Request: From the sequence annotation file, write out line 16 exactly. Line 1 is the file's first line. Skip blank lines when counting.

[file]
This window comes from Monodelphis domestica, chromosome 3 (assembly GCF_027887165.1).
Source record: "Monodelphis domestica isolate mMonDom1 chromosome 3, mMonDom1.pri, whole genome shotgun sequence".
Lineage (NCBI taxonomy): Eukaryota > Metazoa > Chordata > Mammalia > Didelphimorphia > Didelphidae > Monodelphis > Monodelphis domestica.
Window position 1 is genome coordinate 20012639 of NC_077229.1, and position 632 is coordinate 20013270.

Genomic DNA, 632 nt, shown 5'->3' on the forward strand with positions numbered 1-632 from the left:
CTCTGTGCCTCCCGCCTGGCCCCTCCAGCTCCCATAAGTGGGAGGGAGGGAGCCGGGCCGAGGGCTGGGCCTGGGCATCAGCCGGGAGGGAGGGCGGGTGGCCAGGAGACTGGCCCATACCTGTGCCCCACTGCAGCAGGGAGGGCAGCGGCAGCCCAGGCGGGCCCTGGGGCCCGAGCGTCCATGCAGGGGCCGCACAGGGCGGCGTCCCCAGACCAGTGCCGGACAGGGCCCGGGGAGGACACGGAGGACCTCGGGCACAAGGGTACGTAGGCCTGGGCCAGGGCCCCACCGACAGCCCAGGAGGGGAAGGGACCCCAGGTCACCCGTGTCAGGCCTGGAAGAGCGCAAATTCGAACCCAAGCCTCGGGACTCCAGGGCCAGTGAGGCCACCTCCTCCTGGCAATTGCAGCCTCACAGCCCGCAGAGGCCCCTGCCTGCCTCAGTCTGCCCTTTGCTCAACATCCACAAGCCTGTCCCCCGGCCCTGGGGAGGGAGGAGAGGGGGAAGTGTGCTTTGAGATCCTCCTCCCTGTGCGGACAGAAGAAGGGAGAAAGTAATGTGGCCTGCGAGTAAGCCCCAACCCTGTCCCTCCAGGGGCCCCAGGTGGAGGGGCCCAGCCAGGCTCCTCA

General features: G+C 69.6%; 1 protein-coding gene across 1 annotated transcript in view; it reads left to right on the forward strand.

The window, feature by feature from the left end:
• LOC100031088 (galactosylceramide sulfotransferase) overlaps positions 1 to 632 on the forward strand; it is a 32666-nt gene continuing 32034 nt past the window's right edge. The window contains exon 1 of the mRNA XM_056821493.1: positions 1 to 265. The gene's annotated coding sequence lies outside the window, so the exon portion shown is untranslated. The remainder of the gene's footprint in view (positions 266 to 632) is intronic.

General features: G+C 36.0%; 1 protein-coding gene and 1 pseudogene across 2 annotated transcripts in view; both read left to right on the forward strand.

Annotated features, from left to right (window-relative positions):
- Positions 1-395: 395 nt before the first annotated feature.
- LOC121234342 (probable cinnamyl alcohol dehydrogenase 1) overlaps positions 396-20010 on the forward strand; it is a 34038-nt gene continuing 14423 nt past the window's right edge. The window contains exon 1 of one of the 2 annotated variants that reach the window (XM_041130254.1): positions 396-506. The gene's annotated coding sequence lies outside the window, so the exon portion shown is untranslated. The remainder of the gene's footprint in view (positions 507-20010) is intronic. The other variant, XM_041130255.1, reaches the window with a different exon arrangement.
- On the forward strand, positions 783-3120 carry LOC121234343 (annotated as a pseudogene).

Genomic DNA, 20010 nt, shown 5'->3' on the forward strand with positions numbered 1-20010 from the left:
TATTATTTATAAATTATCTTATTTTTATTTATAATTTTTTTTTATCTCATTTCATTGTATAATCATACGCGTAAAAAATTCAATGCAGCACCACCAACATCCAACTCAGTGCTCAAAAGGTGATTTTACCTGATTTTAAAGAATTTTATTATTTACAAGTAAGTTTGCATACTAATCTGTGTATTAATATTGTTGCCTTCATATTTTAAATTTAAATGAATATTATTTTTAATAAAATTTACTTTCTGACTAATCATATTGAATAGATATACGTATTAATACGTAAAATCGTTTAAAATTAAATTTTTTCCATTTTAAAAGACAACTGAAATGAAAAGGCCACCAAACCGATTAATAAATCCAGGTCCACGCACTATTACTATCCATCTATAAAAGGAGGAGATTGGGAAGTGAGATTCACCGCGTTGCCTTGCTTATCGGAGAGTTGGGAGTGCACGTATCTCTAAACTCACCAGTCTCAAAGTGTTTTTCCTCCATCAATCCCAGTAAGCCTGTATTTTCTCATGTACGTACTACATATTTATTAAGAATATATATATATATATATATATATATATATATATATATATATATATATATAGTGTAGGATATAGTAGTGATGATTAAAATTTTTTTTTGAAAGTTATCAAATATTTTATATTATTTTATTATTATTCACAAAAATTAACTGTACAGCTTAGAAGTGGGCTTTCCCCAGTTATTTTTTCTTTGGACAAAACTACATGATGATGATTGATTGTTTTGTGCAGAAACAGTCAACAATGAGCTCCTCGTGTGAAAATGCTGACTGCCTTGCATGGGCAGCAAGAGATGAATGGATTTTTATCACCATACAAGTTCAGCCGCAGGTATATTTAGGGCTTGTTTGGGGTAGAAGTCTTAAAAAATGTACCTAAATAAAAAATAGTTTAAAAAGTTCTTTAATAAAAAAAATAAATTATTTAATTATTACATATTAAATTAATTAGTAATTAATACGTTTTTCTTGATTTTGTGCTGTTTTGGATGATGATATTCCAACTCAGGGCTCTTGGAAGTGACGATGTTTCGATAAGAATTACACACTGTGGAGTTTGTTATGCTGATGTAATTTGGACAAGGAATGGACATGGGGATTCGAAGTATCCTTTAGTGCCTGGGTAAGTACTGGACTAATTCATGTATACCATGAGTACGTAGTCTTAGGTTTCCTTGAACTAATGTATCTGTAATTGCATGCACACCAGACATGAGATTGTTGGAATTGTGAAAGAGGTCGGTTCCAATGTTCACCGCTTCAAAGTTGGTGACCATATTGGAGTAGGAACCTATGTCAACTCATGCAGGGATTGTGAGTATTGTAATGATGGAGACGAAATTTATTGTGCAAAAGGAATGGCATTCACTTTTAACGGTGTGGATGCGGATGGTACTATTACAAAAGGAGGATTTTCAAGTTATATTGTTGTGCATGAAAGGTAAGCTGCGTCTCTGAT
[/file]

TATTATTTATAAATTATCTTATTTTTATTTATAATTTTTTTTTATCTCATTTCATTGTATAATCATACGCGTAAAAAATTCAATGCAGCACCACCAACATCCAACTCAGTGCTCAAAAGGTGATTTTACCTGATTTTAAAGAATTTTATTATTTACAAGTAAGTTTGCATACTAATCTGTGTATTAATATTGTTGCCTTCATATTTTAAATTTAAATGAATATTATTTTTAATAAAATTTACTTTCTGACTAATCATATTGAATAGATATACGTATTAATACGTAAAATCGTTTAAAATTAAATTTTTTCCATTTTAAAAGACAACTGAAATGAAAAGGCCACCAAACCGATTAATAAATCCAGGTCCACGCACTATTACTATCCATCTATAAAAGGAGGAGATTGGGAAGTGAGATTCACCGCGTTGCCTTGCTTATCGGAGAGTTGGGAGTGCACGTATCTCTAAACTCACCAGTCTCAAAGTGTTTTTCCTCCATCAATCCCAGTAAGCCTGTATTTTCTCATGTACGTACTACATATTTATTAAGAATATATATATATATATATATATATATATATATATATATATATATATATATAGTGTAGGATATAGTAGTGATGATTAAAATTTTTTTTTGAAAGTTATCAAATATTTTATATTATTTTATTATTATTCACAAAAATTAACTGTACAGCTTAGAAGTGGGCTTTCCCCAGTTATTTTTTCTTTGGACAAAACTACATGATGATGATTGATTGTTTTGTGCAGAAACAGTCAACAATGAGCTCCTCGTGTGAAAATGCTGACTGCCTTGCATGGGCAGCAAGAGATGAATGGATTTTTATCACCATACAAGTTCAGCCGCAGGTATATTTAGGGCTTGTTTGGGGTAGAAGTCTTAAAAAATGTACCTAAATAAAAAATAGTTTAAAAAGTTCTTTAATAAAAAAAATAAATTATTTAATTATTACATATTAAATTAATTAGTAATTAATACGTTTTTCTTGATTTTGTGCTGTTTTGGATGATGATATTCCAACTCAGGGCTCTTGGAAGTGACGATGTTTCGATAAGAATTACACACTGTGGAGTTTGTTATGCTGATGTAATTTGGACAAGGAATGGACATGGGGATTCGAAGTATCCTTTAGTGCCTGGGTAAGTACTGGACTAATTCATGTATACCATGAGTACGTAGTCTTAGGTTTCCTTGAACTAATGTATCTGTAATTGCATGCACACCAGACATGAGATTGTTGGAATTGTGAAAGAGGTCGGTTCCAATGTTCACCGCTTCAAAGTTGGTGACCATATTGGAGTAGGAACCTATGTCAACTCATGCAGGGATTGTGAGTATTGTAATGATGGAGACGAAATTTATTGTGCAAAAGGAATGGCATTCACTTTTAACGGTGTGGATGCGGATGGTACTATTACAAAAGGAGGATTTTCAAGTTATATTGTTGTGCATGAAAGGTAAGCTGCGTCTCTGAT